First a bit of history:

In 1777, while the newly declared United States was busy fighting the American Revolution, Vermont wrote its own constitution declaring itself a sovereign state. Frankly, the settlers of Vermont didn’t want the governing body in New York to make decisions for them. For fourteen years Vermont remained independent, until 1791, when it was accepted into the Union as the fourteenth state. While we pay homage to history and what’s made Vermont a unique and independently-minded state, our goal is to explore it from a fresh and modern perspective.

 So, what’s the 21st-century version of Vermont?

The truth is, Vermont is at a crossroads. Many of its youth are moving away, school enrollment is down, dairy farms are going under and the bucolic beauty of the state’s rural hills and hollows cannot conceal real economic challenges. But there’s another truth about today’s Vermont: It’s a place where small businesses take hold, where ingenuity and creativity flourish, and where people of all ages work hard to make things happen with their hands, their hearts, and an abiding love for the communities they call home.  Vermont is not either of these truths; it is both of these truths, coexisting in ways that are at times complimentary, and at times in stark contrast to one another. This is part of what makes Vermont so special.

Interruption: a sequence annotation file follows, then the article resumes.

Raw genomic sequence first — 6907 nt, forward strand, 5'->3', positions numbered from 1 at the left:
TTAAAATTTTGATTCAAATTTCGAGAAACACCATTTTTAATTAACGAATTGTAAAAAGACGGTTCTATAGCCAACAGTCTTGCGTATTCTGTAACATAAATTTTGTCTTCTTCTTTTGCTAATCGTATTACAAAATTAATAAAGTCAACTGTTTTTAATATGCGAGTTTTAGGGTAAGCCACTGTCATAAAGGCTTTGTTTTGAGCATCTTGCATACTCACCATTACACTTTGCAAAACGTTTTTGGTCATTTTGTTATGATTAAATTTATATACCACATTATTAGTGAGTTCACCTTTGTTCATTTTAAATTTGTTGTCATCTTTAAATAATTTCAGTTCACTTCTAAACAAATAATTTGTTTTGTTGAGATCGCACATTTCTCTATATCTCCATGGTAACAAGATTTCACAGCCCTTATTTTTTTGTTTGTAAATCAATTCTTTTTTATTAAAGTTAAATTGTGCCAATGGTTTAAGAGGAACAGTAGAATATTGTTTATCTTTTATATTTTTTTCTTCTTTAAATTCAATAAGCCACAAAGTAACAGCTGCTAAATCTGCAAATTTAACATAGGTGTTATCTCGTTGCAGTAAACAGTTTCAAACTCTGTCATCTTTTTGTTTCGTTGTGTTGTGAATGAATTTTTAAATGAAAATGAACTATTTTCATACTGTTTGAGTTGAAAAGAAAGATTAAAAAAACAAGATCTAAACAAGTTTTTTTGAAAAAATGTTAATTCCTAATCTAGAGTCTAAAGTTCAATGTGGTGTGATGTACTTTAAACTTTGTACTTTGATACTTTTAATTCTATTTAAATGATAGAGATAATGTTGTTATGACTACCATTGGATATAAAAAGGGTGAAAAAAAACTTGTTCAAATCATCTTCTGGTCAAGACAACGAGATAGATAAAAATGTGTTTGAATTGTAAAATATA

State 14 is committed to the craft of original story telling that explores the tremendous diversity and resilience of Vermont’s people and places. We know that Vermont is more than historic barns, grazing cows, resplendent fall foliage, farm-to-table food and craft beer; it is also mobile homes and mud bogs, black flies and broken cars, hard work and, for some, hard times. We strive to cover Vermont in ways that are inspiring, but also true.

In short, we pledge to cover the today's Vermont. 

Photograph by Nathanael Asaro